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  Topic Review (Newest First)
03-05-2020 03:16 AM
Kcooks12 Well I'd say Jasper (3 year 100k mile warranty) if you want to have one shipped to you. They have a network of installers... I'd guess you're near the 5k to 7k mark depending on labor and such. Might want to look at doing the transmission and transfer case as well... not much more labor and you could probably get all three done for the neighborhood of 12k (high end) with labor. Not a bad deal to have everything nearly brand new. Of course axles, suspension, brakes, fuel system, etc will not be new but there is a sense of pride in keeping your jeep going. Keep all the receipts and it should help you recoup some of the cost if you decide to sell later.
02-29-2020 12:47 AM
vincentjones1 Luckily, no other fluids are mixing with the oil. I am thinking one of the reason it could be smoking is the rings are going bad.
02-29-2020 12:46 AM
vincentjones1 Yep, since last posting on the other thread, it has progressively gotten worse.
02-29-2020 12:44 AM
vincentjones1 Performance issues:
Compression test low readings (already mentioned); I will be taking it to another mechanic for another test.
Smoke from exhaust varies between white and black
Gas mileage has been cut in half
Various error codes (O2 sensors bad when brand new; misfires)
Loss of power when going up gradual inclines
Complete loss of power for maybe1 to 2 seconds before re-engaging (RPM gage will drop to zero before shooting back up to 2500 RPMs; this is new)
Speedometer is giving inaccurate reading (says I am going 40 on the freeway when I know I am going around 60)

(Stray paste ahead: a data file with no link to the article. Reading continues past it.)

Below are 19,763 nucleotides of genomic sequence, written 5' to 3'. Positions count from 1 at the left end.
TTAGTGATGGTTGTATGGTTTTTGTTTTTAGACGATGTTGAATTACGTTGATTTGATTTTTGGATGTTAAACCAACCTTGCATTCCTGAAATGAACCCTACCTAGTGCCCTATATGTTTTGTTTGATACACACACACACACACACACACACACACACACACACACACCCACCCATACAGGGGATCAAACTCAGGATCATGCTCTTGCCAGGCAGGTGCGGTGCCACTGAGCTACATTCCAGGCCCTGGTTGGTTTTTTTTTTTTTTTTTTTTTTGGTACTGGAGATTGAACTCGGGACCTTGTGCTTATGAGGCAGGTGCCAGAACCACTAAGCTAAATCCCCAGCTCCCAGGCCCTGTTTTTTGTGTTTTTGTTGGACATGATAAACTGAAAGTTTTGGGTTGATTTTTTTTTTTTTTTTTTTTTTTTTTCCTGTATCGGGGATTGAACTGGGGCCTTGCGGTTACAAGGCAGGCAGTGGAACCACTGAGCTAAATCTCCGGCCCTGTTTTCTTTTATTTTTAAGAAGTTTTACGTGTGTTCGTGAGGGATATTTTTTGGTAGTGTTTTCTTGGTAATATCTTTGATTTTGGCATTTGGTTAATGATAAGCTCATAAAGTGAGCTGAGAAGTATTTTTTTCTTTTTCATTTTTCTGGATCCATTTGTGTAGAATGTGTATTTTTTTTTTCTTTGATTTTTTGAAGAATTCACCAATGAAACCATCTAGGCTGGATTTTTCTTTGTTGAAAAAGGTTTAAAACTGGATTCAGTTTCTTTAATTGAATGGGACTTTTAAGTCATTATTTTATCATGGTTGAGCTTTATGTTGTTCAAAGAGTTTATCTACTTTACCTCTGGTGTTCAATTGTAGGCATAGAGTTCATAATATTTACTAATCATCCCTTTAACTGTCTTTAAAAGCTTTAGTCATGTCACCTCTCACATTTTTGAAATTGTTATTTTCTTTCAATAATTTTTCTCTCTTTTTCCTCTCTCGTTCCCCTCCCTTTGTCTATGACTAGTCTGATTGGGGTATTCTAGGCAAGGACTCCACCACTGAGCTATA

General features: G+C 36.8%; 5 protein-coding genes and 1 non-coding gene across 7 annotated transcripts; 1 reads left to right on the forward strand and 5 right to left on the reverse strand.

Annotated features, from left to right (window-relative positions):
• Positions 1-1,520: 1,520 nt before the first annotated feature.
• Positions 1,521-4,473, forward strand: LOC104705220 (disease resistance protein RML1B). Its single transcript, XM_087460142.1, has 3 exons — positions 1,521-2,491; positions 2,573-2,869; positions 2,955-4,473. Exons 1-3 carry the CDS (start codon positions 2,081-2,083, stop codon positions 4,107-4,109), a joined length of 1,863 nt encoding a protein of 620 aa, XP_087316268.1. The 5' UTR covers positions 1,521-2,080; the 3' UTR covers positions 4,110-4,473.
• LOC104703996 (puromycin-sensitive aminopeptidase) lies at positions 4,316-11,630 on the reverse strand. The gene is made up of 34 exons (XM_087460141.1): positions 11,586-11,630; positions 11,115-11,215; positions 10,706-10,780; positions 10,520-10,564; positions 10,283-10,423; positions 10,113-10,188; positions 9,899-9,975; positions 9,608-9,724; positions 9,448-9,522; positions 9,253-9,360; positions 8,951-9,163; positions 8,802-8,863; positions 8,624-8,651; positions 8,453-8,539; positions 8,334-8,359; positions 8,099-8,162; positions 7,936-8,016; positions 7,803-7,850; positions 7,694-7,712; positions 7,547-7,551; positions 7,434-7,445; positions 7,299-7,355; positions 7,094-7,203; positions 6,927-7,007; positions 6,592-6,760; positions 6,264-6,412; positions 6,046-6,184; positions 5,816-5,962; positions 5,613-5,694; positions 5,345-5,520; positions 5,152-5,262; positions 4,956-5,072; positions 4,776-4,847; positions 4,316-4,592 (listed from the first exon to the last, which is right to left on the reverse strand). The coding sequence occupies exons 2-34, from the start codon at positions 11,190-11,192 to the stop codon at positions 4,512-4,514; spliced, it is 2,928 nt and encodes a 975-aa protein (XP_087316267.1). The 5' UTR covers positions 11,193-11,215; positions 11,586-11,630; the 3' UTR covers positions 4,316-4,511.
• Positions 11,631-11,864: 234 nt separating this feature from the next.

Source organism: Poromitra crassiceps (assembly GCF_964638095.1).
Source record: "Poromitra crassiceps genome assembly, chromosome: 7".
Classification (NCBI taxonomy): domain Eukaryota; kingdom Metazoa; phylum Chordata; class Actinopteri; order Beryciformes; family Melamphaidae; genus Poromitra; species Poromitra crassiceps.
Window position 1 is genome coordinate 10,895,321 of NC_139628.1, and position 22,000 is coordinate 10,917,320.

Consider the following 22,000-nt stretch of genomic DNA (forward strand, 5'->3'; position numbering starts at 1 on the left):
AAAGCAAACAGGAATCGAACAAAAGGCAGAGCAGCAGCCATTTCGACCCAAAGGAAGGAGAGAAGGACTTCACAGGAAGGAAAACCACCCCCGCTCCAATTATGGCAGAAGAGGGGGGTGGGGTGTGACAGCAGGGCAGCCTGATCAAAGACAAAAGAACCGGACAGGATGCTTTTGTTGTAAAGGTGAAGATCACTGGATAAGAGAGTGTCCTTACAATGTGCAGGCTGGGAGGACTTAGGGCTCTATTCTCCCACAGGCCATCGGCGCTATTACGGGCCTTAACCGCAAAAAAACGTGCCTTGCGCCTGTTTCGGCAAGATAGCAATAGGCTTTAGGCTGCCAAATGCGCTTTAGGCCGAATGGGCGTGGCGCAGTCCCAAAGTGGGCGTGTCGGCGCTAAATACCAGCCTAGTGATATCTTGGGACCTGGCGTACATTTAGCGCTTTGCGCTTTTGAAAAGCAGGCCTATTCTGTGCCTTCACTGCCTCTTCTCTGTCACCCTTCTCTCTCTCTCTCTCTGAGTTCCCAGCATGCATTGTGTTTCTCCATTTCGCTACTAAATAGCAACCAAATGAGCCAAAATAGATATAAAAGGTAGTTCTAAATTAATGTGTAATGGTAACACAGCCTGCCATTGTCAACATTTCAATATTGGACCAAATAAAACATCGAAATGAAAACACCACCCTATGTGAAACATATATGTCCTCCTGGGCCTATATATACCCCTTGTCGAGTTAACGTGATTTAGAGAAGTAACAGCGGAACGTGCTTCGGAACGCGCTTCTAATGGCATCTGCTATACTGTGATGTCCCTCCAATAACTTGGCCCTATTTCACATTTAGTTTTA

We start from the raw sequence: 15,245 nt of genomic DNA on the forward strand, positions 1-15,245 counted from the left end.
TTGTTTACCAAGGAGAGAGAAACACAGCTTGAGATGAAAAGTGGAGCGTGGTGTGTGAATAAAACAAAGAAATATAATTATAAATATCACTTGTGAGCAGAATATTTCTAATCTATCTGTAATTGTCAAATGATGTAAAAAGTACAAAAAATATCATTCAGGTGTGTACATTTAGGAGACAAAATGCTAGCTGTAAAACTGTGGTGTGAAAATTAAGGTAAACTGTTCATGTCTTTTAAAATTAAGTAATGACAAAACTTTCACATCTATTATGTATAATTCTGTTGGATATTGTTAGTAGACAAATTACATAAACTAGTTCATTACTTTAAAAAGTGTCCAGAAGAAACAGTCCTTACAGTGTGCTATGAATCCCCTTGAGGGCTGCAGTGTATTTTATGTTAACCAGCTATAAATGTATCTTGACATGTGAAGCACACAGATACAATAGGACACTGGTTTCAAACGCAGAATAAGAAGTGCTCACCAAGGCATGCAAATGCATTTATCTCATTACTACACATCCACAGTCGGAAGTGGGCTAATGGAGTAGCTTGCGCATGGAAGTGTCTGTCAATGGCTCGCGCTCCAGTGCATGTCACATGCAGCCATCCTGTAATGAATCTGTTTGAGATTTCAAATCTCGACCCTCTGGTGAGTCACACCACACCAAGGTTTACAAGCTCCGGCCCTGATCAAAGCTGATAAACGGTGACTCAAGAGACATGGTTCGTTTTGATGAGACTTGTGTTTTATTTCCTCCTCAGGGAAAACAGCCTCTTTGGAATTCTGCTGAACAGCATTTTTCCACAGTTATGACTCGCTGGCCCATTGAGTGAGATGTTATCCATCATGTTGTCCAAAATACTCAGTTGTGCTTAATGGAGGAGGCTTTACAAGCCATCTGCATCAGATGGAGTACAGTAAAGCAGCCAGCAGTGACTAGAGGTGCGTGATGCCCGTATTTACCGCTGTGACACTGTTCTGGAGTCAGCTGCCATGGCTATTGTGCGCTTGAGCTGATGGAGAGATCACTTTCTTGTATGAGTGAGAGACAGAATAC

I can wrench on alot of things on my Jeep, but rebuilding an engine is not one of them.
02-28-2020 11:43 AM
mukluk I thought this sounded familiar...
https://www.jeepforum.com/forum/f19/...ion-s-4385611/
02-28-2020 07:29 AM
jtec I agree some more testing, what is leaking compression would be helpful, a simple test would answer that, Valves, rings, gasket, unlikely pistons.

Compression leak down test. compressed air feed into cylinder and determine where air escapes...
02-28-2020 04:01 AM
Kcooks12 Agree those are very low numbers. Probably 160 - 170? I would redo myself or get a second opinion. If you're not having poor performance, engine codes, getting smoke from the exhaust, fuel in the oil, or coolant and oil mixing I wouldn't worry about it.
02-27-2020 10:47 PM
jeepdaddy2000
Quote:
Originally Posted by vincentjones1 View Post
My engine is just tired. My compression on 2 cylinders is 60, 2 at 65 and 2 at 70. The compression test was done by the dealer. They advised a new engine. They recommended that even knowing that they wouldn't be doing any of the work. So they didnt stand to make any money. The head technician said that when they see compression values this low, they will begin to get misfires codes and it tends to go downhill from there. The Jeep has 205,000 miles it
Those numbers seem incredibly low to me. I would redo the test myself and insure I got both a wet and dry reading.


Not saying the engine isn't tired, but I would recheck that info before dropping 2 plus G's into a new engine.
02-27-2020 09:02 PM
vincentjones1
Quote:
Originally Posted by jeepdaddy2000 View Post
First question, what is "failing"?


As for replacement, I always try to use a local machine shop. They can interact with you over the course of the machining/rebuilding process. You also have a face to go to if there are issues with the engine. It is a longer and usually more expensive route, but a good reputable shop the lives and dies on it's reputation will usually give a better product.


This route usually entails you pulling/installing the engine at a minimum. The more you can do as far as disassembly/assembly the more money you can save. If you are unable to R&R the engine or looking for a turn key experience, then you will need to go to a reputable automotive/offroad shop and work through them.